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Every year an estimated 50 million American women get a pap smear.
It's one of the most important tests that a woman can have, helping detect problems early, when they're treatable.
As many women are now faced with the option of less frequent pap smears, what does that do to their risk of getting cervical cancer?
Getting a pap smear is our most effective tool in fighting cervical cancer. Current guidelines suggest low risk women who have had a series of negative tests can do away with yearly paps. Every three years is often enough.
But what does lengthening the interval do to a woman's risk of cancer.
UC San Francisco's Dr. George Sawaya and colleagues tracked 31,000 low-risk women age 30 to 64 who had had three or more negative pap smears and continued to be screened.
As reported in the New England Journal of Medicine, 15 women developed precancerous lesions over the following three years and no one had cancer.
Next they estimated what their risk would be of developing cervical cancer if they were not rescreened for three years.
Dr. George Sawaya/ UCSF: "We found that the risk, the excess risk is about three in 100,000 if a woman extends her interval of screening."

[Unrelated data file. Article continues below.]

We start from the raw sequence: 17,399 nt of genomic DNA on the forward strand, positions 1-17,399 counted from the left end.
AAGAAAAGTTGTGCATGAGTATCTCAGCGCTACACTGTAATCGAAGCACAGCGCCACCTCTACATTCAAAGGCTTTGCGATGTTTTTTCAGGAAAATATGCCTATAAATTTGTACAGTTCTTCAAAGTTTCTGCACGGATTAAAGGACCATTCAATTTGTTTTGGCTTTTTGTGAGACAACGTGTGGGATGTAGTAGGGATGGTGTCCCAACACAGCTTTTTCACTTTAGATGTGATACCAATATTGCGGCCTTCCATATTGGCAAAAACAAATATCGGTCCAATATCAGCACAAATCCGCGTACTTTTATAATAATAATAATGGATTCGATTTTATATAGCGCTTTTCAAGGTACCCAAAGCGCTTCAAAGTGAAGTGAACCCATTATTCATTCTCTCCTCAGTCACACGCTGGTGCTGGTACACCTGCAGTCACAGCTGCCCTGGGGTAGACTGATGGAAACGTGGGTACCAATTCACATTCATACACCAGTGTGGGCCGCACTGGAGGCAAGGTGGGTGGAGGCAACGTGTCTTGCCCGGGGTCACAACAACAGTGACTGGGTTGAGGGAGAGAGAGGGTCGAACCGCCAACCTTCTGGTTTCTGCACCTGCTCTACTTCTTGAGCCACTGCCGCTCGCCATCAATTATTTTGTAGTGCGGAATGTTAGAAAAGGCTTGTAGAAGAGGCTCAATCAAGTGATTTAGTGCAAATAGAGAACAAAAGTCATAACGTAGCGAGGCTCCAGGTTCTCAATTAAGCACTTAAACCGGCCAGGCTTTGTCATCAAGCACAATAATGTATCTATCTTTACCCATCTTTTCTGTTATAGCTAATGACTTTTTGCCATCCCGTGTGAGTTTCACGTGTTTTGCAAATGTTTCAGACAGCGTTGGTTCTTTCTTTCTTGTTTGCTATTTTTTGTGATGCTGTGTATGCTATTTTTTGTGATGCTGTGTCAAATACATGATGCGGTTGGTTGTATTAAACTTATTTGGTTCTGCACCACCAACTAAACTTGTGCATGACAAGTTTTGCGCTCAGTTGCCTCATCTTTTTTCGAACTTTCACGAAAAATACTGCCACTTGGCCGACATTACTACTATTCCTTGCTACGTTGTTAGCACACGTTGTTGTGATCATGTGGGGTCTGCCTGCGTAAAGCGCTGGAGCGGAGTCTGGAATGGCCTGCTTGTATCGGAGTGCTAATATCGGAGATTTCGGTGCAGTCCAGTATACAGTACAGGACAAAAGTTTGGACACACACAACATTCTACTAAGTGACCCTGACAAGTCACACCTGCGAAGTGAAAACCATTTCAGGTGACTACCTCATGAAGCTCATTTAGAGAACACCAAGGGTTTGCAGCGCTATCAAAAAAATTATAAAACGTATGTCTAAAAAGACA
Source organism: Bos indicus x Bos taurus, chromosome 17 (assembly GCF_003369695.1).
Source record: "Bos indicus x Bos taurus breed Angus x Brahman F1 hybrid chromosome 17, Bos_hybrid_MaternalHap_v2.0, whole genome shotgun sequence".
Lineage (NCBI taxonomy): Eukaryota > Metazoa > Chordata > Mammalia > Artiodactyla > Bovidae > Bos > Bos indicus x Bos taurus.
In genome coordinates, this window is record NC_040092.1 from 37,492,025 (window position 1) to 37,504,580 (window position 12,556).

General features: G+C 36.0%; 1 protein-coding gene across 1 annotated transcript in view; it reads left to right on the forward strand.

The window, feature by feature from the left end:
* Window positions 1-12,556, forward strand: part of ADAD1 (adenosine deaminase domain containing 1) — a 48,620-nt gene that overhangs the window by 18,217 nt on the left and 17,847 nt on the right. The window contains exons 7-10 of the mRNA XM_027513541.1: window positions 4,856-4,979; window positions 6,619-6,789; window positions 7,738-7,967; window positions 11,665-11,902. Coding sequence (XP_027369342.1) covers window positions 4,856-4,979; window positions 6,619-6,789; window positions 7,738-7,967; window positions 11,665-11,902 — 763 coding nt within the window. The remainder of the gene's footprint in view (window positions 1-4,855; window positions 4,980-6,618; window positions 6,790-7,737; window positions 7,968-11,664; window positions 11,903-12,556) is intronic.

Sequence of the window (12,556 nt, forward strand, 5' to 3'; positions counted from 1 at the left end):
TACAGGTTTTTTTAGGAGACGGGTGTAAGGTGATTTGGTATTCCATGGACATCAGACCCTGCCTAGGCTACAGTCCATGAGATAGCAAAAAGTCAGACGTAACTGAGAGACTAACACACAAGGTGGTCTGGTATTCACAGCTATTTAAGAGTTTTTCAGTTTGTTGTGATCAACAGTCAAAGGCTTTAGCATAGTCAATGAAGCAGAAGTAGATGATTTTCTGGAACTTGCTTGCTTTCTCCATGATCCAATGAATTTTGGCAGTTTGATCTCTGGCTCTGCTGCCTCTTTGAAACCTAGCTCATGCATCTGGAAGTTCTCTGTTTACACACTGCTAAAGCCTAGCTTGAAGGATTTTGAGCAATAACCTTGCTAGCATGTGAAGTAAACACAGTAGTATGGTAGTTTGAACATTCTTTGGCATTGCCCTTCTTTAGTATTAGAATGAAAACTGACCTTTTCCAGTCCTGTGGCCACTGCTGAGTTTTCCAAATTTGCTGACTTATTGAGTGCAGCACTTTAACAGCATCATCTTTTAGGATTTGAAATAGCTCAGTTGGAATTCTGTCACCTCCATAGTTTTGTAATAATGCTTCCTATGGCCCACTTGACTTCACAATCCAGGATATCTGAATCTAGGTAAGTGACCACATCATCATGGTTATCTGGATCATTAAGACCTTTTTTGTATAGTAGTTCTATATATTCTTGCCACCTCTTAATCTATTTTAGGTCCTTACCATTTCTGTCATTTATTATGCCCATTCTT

Sawaya says while that increase in risk will seem too great for some women, others will find it acceptable.
"We actually wanted to do this study to try to give women information that they could use to figure out what's the best screening strategy for them. Some women may feel like it's an acceptable risk to go three years and they may not want to have very frequent pap smears, and the inherent false positives that come with very frequent screening."
While there are plenty of reasons to have a yearly check-up--like family planning, screening for sexually transmitted diseases or depression-- low-risk women can safely have pap smears less frequently.
"I think it's really important for women to participate in these decisions and make choices that they feel is right for them. And this certainly could be frequent screening or less frequent screening."
Women who are immunosuppressed from HIV or other medical problems should have yearly pap smears.
And keep in mind this study looked at women age 30 and older. Younger women should have more frequent testing.